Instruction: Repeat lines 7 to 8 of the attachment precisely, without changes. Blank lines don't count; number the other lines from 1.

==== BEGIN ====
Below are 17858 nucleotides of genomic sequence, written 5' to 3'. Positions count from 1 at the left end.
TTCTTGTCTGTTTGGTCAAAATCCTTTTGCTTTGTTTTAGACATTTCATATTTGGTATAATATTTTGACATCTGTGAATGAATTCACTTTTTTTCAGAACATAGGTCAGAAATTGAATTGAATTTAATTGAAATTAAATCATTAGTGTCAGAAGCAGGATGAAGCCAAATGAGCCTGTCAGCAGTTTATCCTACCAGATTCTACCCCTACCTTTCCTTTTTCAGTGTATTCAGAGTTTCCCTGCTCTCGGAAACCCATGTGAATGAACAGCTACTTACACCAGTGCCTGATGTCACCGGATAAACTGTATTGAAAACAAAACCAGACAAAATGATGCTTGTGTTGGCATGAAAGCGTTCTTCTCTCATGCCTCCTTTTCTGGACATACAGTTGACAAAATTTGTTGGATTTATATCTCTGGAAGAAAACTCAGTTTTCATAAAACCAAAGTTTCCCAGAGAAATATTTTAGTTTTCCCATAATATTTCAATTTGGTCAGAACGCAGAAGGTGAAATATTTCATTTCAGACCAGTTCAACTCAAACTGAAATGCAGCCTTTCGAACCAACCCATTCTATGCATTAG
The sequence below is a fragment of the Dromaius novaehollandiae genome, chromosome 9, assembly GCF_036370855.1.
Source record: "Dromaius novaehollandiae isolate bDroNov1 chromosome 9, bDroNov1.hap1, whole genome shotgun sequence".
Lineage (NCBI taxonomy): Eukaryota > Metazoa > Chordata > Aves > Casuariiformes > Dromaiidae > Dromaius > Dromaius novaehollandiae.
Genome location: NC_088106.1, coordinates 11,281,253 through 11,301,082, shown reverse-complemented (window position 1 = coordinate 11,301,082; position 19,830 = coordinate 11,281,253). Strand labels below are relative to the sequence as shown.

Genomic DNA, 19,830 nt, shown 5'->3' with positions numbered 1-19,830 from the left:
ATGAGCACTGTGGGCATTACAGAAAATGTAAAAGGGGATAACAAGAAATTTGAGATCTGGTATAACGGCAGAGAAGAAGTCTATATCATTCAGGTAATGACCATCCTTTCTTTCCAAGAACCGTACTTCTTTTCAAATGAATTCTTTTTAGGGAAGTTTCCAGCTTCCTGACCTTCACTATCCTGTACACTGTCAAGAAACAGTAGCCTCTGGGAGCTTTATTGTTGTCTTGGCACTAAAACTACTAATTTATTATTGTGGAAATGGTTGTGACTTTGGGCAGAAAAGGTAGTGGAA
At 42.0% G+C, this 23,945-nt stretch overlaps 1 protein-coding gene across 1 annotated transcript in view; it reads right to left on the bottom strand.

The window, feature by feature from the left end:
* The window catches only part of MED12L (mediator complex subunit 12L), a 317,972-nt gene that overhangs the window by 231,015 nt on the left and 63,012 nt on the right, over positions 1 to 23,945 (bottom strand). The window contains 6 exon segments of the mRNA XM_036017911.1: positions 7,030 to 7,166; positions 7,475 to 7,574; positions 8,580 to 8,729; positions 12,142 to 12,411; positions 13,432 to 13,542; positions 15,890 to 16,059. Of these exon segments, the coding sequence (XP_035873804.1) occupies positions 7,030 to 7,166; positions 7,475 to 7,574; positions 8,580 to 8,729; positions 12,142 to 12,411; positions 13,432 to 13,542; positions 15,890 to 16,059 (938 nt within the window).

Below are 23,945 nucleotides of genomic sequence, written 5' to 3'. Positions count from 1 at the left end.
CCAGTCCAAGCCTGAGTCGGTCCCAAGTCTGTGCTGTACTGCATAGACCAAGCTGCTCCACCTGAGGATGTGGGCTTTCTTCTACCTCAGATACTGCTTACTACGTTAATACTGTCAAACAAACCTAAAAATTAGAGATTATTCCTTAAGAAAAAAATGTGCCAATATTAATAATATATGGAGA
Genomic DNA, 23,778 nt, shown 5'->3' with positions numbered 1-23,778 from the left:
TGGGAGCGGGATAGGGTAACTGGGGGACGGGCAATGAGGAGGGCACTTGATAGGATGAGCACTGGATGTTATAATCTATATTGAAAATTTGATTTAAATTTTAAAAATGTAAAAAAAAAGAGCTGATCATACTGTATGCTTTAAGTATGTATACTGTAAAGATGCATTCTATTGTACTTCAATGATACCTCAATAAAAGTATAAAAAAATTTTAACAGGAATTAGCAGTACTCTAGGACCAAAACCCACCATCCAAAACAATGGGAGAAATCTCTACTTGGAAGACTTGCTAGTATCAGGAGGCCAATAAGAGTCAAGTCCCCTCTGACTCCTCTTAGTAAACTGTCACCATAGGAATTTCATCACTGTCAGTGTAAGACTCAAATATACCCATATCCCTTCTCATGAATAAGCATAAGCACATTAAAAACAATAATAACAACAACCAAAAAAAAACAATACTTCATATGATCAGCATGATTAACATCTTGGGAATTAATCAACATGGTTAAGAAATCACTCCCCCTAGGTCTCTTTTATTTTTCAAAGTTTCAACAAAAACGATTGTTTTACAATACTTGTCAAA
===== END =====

Genomic DNA, 19,830 nt, shown 5'->3' with positions numbered 1-19,830 from the left:
ATGAGCACTGTGGGCATTACAGAAAATGTAAAAGGGGATAACAAGAAATTTGAGATCTGGTATAACGGCAGAGAAGAAGTCTATATCATTCAGGTAATGACCATCCTTTCTTTCCAAGAACCGTACTTCTTTTCAAATGAATTCTTTTTAGGGAAGTTTCCAGCTTCCTGACCTTCACTATCCTGTACACTGTCAAGAAACAGTAGCCTCTGGGAGCTTTATTGTTGTCTTGGCACTAAAACTACTAATTTATTATTGTGGAAATGGTTGTGACTTTGGGCAGAAAAGGTAGTGGAA